George Ritchie
Review - Vol. VI
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Organ Works Complete
Vol. 1
Vol. II
Vol. III
Vol. IV
Vol. V
Reviews of J. S. Bach Organ Works, Vol. VI: Youthful Brilliance
The Organ, February-May, 2005, No 331

George Ritchie's survey of J.S. Bach's organ output upon a superb range of North American organs comes to an end with this the sixth volume, subtitled 'Youthful Brilliance', played upon the Martin Pasi organ found at the St. Cecilia Cathedral, Omaha, Nebraska and the C.B. Fisk organ in the House of Hope Presbyterian Church, St. Paul, Minnesota.

The first disc shows off the Martin Pasi instrument, which was developed with two temperaments to help widen its stylistic scope and it is a tribute to the foresight of the maker that such convincing Bach performances ensue. The crispness of the sound lends clarity to Ritchie's stylistic detail, while his straightforward, no nonsense approach to Bach should endear any listener. The disc covers a range of Prelude and Fugues BWV 536, 535, 533, 549, and 531, in that order, which are interspersed with free form variations and other singular preludes and fugues.

C.B. Fisk's instrument on the second disc is a completely different kettle of fish, and awakens one to a keener sound that achieves more in capturing the flavour of Bach. With a temperament based on that of the Werkmeister II system of the German baroque, fused with Fisk's close copying of instrumental aspects of this period, such as the Brustwerk division, the casing of the Great division and details based upon the work of Andreas and Gottfried Silbermann, it takes little to convince me that this is the more satisfying of the two discs. However, none of this detracts from Ritchie's performance, whose exemplary playing throughout is that part of the equation that convinces most. To seek out these fine recordings, details can be found on Raven's website above.

David Alker
The American Organist, January, 2006
YOUTHFUL BRILLIANCE: J. S. Bach Organ Works, Volume 6. George Ritchie, organist; St. Cecilia Cathedral, Omaha, NB (Martin Pasi & Associates Op. 14, 2003, III/74) and House of Hope Presbyterian Church, St. Paul, MN (C. B. Fisk Op. 78, 1979, IV/71). Raven OAR-740 (2 CD set).

The title of this 2 CD set turns out to be dualistic; there is a great deal of youthful brilliance in both the composition and the performance. According to notes by Dr. Ritchie’s co-author, George Stauffer, these “…twenty-two pieces…date mainly from Bach’s…early years,” and “…compensate by imaginative gestures.” No review can do this recording full justice without mentioning the first class treatment it received in the creation. The engineer is Ed Kelly, who deserves more praise for his organ recordings for Raven and other labels than he ever gets. Ritchie chose two majestic instruments in two extremely sympathetic settings, and he performs flawlessly. Pasi’s Op. 14 is in a voluminous building and in a commanding position; if anything, it is almost too resonant. Dr. Ritchie, however, manages his registrations (which are provided in full in the accompanying booklet) to allow for the full bloom and mix of the instrument. Kevin Vogt’s notes on the Pasi instrument illuminate that “…the organ is in effect two organs, in which the dual-tempered stops share 1/3 of their pipes.” Of course, (literally) in George Ritchie’s skilled hands, every ornament is perfectly executed. Indeed, one can imagine that every single sixteenth note has been considered given the consistency in both tempi and articulation. The pieces recorded are “…free works – that is, pieces not based on …hymn tunes – and chorale preludes.” They are mixed for maximum effect, with more introspective works interspersed among the more grandiose toccatas, passacaglias and fugues much as one might in a concert. Stauffer’s notes are erudite, comprehensive and yet enviably readable. There is a great deal of scholarly effort in them; they will please both the novice and the professional. The massive, groundbreaking Fisk has stood the test of time easily, and is fluent with the young Bach’s exuberance. There is so much to compliment in so little space here that the effort quickly becomes futile; superlatives exhaust themselves. That this is a fitting conclusion to the previous five volumes is too slight praise. Even the price is outstanding. Everything about this production exhibits the highest quality. It is a reference that should be in every collection. When the need is to hear Bach played to perfection, this set should be at hand. Impossible to recommend highly enough!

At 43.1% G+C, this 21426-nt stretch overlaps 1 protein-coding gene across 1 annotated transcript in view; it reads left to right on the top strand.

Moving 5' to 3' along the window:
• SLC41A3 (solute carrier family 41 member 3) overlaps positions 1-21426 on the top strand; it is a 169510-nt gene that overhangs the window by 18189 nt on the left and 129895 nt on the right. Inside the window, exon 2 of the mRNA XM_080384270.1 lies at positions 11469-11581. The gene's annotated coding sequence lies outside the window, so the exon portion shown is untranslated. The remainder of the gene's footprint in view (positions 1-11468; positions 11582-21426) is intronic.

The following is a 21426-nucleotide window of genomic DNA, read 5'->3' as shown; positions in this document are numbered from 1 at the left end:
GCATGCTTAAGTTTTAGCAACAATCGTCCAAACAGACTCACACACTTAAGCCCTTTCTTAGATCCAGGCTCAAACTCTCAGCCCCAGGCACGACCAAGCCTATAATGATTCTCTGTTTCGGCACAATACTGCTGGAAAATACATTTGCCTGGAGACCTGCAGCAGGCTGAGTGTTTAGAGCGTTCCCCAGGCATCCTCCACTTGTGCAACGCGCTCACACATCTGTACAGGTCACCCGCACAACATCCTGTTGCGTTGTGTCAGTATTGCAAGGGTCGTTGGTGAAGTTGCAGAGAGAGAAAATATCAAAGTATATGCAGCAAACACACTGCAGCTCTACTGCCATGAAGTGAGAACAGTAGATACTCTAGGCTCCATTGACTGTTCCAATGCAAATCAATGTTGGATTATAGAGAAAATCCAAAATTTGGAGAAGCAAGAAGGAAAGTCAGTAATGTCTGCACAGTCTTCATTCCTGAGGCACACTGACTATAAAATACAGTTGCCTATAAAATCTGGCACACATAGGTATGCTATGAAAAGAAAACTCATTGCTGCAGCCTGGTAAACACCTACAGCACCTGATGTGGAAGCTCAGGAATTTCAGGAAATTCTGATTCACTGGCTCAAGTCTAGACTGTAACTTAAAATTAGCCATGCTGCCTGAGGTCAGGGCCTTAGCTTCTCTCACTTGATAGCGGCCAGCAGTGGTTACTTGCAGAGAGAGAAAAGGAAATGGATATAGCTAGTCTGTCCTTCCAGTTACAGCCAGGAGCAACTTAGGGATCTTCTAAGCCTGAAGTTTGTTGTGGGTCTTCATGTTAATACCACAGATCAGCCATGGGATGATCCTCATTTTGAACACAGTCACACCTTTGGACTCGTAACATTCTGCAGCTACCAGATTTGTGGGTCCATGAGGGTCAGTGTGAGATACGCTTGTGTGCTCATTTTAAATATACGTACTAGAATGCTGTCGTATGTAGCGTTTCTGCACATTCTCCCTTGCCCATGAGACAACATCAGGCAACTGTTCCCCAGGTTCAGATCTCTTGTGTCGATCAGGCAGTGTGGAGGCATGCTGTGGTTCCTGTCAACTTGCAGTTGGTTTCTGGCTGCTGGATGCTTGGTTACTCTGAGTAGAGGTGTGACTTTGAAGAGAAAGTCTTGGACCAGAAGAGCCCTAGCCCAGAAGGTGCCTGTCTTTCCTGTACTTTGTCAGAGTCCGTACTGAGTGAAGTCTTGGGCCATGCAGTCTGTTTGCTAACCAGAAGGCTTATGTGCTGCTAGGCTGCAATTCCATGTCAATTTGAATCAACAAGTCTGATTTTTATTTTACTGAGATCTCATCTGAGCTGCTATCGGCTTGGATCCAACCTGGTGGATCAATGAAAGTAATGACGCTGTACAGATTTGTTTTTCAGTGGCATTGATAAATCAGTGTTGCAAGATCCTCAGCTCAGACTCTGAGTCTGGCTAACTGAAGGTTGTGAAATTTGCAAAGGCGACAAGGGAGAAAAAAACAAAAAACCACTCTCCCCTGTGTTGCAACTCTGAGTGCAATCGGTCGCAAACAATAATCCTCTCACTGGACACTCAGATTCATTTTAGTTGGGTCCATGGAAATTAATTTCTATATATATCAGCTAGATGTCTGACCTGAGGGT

Paul Aldridge
The Artist